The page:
Can farming serve as therapy for those afflicted with cognitive disabilities? The answer’s not as far out there as you might think. In fact, it’s just an hour from the bustling streets of Philadelphia on the serene farmland of Chester County’s Camphill Village Kimberton Hills. The planned community is home to over 100 individuals, 40 of whom are diagnosed with a variety of cognitive disabilities—including autism, Down Syndrome and brain trauma. Rather than isolating those with special needs, the community’s success depends upon the interactions of all community members through biodynamic agriculture. In work teams, the residents of Kimberton Hills educate one another in daily give-and-take through which the term “disabled” becomes a misnomer.
At the intersection of 11th and York streets sits a new farm run by North Philadelphia high school students and Temple University undergrads. The group has dubbed itself the Philadelphia Urban Creators (PUC), and is utilizing urban agriculture as a gateway to youth empowerment and community revitalization.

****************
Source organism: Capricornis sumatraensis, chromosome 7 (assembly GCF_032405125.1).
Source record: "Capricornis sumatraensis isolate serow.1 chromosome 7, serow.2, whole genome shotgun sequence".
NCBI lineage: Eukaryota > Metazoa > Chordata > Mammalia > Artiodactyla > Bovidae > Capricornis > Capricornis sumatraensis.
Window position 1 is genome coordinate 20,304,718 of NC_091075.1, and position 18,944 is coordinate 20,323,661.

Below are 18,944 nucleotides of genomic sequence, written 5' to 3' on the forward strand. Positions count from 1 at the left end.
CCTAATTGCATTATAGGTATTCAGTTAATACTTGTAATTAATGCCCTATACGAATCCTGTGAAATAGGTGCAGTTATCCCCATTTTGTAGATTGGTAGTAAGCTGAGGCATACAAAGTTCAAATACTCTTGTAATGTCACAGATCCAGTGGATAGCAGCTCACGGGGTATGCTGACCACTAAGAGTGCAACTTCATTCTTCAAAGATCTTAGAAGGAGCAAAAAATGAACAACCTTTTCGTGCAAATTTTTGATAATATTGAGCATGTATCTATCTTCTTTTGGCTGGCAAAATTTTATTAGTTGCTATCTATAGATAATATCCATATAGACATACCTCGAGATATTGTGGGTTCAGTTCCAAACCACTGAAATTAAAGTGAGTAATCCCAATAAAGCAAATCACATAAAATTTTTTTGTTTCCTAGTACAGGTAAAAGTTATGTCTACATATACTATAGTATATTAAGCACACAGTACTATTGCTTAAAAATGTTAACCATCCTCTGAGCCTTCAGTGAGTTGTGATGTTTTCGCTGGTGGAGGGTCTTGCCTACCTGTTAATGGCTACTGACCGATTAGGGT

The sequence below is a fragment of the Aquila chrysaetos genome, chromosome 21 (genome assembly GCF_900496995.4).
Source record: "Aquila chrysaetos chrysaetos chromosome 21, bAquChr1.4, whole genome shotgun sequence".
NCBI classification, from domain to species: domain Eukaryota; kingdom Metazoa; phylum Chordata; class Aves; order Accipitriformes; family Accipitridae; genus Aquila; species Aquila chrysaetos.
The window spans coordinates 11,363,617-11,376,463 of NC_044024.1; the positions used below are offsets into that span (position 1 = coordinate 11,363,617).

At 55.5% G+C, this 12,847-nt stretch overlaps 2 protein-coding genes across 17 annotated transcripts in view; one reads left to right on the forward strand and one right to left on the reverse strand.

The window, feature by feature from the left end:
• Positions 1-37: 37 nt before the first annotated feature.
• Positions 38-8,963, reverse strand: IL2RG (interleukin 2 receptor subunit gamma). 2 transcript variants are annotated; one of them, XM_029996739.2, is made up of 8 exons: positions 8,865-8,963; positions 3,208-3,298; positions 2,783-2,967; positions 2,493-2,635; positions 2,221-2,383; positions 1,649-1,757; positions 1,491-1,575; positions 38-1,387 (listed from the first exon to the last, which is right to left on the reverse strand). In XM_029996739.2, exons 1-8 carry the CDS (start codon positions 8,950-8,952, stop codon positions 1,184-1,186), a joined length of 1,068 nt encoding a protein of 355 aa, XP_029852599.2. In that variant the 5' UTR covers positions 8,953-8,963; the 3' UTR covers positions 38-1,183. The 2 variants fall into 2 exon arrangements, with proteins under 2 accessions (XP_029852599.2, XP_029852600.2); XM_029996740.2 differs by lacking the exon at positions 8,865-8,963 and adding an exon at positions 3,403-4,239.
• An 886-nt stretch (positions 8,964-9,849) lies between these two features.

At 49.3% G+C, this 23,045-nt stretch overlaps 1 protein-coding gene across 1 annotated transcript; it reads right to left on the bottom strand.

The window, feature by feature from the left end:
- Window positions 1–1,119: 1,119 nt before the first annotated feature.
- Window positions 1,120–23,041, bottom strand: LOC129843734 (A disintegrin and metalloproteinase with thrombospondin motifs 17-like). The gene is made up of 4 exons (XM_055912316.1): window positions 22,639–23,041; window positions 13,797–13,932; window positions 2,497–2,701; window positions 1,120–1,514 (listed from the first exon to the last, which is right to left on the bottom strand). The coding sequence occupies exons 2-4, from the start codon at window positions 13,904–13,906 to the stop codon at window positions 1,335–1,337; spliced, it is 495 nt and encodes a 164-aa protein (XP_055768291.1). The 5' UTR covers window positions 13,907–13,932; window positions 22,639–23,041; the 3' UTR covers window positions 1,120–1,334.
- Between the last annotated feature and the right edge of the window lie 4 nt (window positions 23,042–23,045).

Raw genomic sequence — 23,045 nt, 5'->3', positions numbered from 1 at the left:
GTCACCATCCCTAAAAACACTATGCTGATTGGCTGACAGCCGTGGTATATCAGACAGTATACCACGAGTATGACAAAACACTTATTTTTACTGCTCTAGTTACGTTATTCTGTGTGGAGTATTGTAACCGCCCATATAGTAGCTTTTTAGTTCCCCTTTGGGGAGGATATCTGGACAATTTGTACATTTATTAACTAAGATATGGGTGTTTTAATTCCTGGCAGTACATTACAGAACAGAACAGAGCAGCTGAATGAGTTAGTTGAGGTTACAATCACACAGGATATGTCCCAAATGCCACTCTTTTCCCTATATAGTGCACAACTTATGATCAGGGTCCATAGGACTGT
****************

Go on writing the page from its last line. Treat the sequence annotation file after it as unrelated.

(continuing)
Tucked between routes 1 and 13, Morrisville’s 25-acre Snipes Farm & Education Center is rich in history. The land has been in the Snipes family since 1848, when it got its horticultural start as a nursery; trees grown here were uprooted and taken by horse-drawn cart to Chestnut Hill, the Main Line and Fairmount Park. There was also the 5,000-square-foot Snipes Garden Center, which supplied area residents with growing essentials for 50 years before big-box stores forced Susan Snipes-Wells and her brother Jonathan Snipes to close the center in 2004. From there the siblings, who took over ownership duties from their father, decided to transform the farm from a horticulture center and small “U-Pick” orchard to a more agriculturally focused education center and CSA, allowing them to teach local residents the importance of sustainable growing methods.
“Don’t write about me,” says Gina Humphreys with a laugh. The farmer behind Urban Girls Produce is a bit shy, but she gets excited when the focus shifts to her business, and the various vegetables she and her team are cultivating on four acres at the Schuylkill Center for Environmental Education.